Hawaiʻi’s diverse ecological and climatic zones have faciliated a plethora of management regimes (Handy et al. 1972, Winter and Lucas 2017), which provide unique opportunities for examining how distinct landscapes shaped management practices. This influence is evident in an examination of the moku system, the resource management system that was developed to manage Hawaiian social-ecological systems in the precontact era (Winter et al. 2018a). The moku system is an example of landscape-scale ecomimicry in that it is a system that created divisions of land with ecologically based zones, and boundaries that ran both horizontally (e.g., along rainfall gradients) and vertically (e.g., along ridgelines) to create a mosaic that integrated forests and waterscapes into cultural landscapes. Moku (social-ecological region) boundaries were aligned with ecoregions to facilitate effective management of the connectivity and population dynamics of important species on a habitat scale (Fig. 1; Winter et al. 2018a). Recent research into the genetic structure and population connectivity of both terrestrial and coral reef organisms support moku as the most appropriate spatial scale for the management of population dynamics (Cowie and Holland 2008, Selkoe et al. 2016, Coleman 2019).

Each moku was subdivided into several ahupuaʻa (social-ecological community). The ahupuaʻa was a key unit of resource management and governance, the boundaries of which generally extended from the mountains to the sea (Gonschor and Beamer 2014). Ahupuaʻa residents could only rely on resources from within the bounds of their social-ecological community to live. The difference between surviving and thriving over the course of several generations within the bounds of an ahupuaʻa hinged on maintaining the integrity of all habitats, which were the sources of ecosystem services. All habitats within a social-ecological community needed to be maintained and managed to optimize a broad range of ecosystem services available to residents of the social-ecological community. Specific forms of local-scale ecomimicry were integrated into ahupuaʻa design as a means to maximize key ecosystem services such as food production, freshwater availability, timber and nontimber forest products, and biodiversity (Handy et al. 1972, Minton and Nā Maka o ka ʻĀina 1992). Although the proportionality of habitats within ahupuaʻa may have shifted through the implementation of various forms of ecomimicry (e.g., the proportion of forest cover decreased and the proportion of wetland cover increased), no habitat types were outright destroyed within ahupuaʻa because that would have resulted in decreases in much-needed ecosystem services for the human community. The maintenance of these habitats was achieved via the designation of social-ecological zones that ran as belts that traversed the moku so that habitats and the connectivity of native diversity could be managed accordingly (Fig. 1). Concurrently, sociocultural institutions cultivated a body of philosophy, ethics, and associated values needed to hold these Indigenous resource management systems together.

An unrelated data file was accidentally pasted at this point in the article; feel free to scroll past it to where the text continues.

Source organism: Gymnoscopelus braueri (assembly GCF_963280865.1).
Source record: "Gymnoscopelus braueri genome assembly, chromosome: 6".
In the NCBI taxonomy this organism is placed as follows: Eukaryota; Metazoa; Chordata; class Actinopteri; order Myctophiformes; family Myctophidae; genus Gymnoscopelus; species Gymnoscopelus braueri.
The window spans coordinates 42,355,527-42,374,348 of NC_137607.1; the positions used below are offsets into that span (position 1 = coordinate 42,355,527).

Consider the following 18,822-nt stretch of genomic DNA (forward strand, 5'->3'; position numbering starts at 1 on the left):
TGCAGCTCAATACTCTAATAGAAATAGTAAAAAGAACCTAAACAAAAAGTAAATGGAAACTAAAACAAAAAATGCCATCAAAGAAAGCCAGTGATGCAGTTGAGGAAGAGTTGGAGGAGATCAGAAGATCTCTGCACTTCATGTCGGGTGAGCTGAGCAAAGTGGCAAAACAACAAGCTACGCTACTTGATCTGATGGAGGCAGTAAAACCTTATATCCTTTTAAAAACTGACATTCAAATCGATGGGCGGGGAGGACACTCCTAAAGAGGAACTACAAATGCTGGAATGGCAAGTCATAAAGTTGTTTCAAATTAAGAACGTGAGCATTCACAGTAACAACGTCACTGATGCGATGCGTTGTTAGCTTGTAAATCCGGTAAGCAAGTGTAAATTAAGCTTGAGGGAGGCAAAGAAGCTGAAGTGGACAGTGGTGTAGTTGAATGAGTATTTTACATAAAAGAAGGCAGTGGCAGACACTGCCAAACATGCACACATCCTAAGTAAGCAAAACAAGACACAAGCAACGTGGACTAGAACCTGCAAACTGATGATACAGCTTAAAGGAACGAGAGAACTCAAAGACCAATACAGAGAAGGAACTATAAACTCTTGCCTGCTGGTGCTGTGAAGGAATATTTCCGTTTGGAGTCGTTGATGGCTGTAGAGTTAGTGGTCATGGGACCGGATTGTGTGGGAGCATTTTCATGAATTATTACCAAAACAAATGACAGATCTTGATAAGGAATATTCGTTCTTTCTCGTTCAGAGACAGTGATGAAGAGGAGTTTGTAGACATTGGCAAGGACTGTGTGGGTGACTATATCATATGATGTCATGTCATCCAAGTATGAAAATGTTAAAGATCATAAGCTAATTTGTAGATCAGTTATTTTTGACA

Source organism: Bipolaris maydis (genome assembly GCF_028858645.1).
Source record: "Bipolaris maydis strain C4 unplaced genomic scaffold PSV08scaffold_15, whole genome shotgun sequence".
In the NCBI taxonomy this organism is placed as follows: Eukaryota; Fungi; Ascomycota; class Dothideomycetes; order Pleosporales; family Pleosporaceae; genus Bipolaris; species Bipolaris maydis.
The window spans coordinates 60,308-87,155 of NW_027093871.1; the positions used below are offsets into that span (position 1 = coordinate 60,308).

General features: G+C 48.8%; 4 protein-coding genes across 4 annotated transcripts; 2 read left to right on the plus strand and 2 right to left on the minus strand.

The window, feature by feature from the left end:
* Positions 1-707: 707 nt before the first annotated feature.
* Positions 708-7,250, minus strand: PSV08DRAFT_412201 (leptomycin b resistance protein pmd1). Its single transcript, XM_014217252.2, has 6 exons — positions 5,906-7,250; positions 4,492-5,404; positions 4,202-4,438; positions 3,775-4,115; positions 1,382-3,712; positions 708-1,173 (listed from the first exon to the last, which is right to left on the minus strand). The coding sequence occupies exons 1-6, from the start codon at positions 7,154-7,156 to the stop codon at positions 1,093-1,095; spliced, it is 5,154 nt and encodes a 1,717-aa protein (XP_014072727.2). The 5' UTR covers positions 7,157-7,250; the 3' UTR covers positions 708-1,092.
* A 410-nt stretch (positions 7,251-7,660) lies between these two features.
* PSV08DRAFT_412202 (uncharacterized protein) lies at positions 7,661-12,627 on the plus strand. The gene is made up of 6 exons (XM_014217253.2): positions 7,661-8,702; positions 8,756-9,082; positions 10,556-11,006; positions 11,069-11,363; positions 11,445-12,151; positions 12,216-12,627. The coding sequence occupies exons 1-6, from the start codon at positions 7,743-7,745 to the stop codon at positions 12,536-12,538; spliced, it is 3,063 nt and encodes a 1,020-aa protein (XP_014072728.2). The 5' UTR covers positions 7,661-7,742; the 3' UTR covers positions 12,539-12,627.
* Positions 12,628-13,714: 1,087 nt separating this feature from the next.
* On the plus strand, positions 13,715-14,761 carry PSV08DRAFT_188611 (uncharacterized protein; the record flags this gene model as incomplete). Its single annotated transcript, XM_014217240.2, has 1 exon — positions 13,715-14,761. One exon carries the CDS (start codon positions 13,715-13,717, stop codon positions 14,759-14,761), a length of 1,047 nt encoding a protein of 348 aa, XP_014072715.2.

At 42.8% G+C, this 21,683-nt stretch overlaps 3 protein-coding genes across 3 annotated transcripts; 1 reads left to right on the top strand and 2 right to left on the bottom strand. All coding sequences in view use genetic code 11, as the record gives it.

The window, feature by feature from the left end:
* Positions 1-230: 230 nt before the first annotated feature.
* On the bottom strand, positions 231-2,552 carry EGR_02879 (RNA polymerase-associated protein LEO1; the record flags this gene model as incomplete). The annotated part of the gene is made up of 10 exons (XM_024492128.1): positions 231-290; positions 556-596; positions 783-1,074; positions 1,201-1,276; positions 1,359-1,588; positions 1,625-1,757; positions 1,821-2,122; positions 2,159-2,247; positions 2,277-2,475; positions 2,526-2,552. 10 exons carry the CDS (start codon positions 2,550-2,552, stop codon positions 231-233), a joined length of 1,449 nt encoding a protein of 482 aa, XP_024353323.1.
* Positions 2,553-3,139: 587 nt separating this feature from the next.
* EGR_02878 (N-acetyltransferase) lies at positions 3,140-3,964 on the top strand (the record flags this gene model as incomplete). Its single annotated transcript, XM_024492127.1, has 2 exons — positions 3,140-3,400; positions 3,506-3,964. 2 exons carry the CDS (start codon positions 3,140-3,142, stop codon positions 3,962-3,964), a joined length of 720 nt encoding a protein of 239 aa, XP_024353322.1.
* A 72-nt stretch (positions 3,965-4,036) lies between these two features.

Role of sociocultural institutions in resource management systems

In Hawaiian social-ecological systems, cognitive approaches to the physical management of various habitat types were integrated as central philosophies within sociocultural institutions that resulted in resilience and food security (Winter et al. 2018b). For example, forests provided the majority of the material resources that were the building blocks of Hawaiian culture and society (Abbott 1992), and extensive rain-fed agroforestry systems provided additional food sources (Lincoln et al. 2018, Kurashima et al. 2019, Quintus et al. 2019). Streams were important sources of fresh drinking water and, therefore, were foundational to healthy social-ecological systems. Furthermore, they provided important components of food systems (e.g., shellfish and finfish; Maly and Maly 2003b, Winter et al. 2018a). Shallow marine habitats in Hawaiʻi host > 300 species of native marine organisms documented as food sources, comprising vertebrates, invertebrates, and macroalgae (Maly and Maly 2003b). This biocultural diversity, along with a complex system of regulations aimed at managing population dynamics and species connectivity, facilitated resilience in the food system and augmented food security (Winter et al. 2018a). The perceived value of the biocultural diversity within these systems was increased and maintained through sociocultural institutions.

Biocultural diversity can be quantified at a landscape scale. Cultural landscapes of high biocultural value can be considered “critical cultural habitat” for Indigenous peoples because they facilitate the existence and perpetuation of intergenerational human–nature relationships (Winter et al. 2020), termed herein as “biocultural traditions.” These biocultural traditions promote sociocultural investment in biodiversity, thus providing a feedback loop (Sterling et al. 2017, Berkes 2018). Key to the success of such feedback loops is the presence of appropriate sociocultural institutions that provide the structure and philosophical foundation for humans to be protectors, rather than exploiters, of ecosystem products (Ostrom 1990, Colding et al. 2003, Kurashima et al. 2018). In this sense, systematic local-scale implementation of ecomimicry as a biocultural resource management system is shaped by those same sociocultural institutions (Berkes 2018).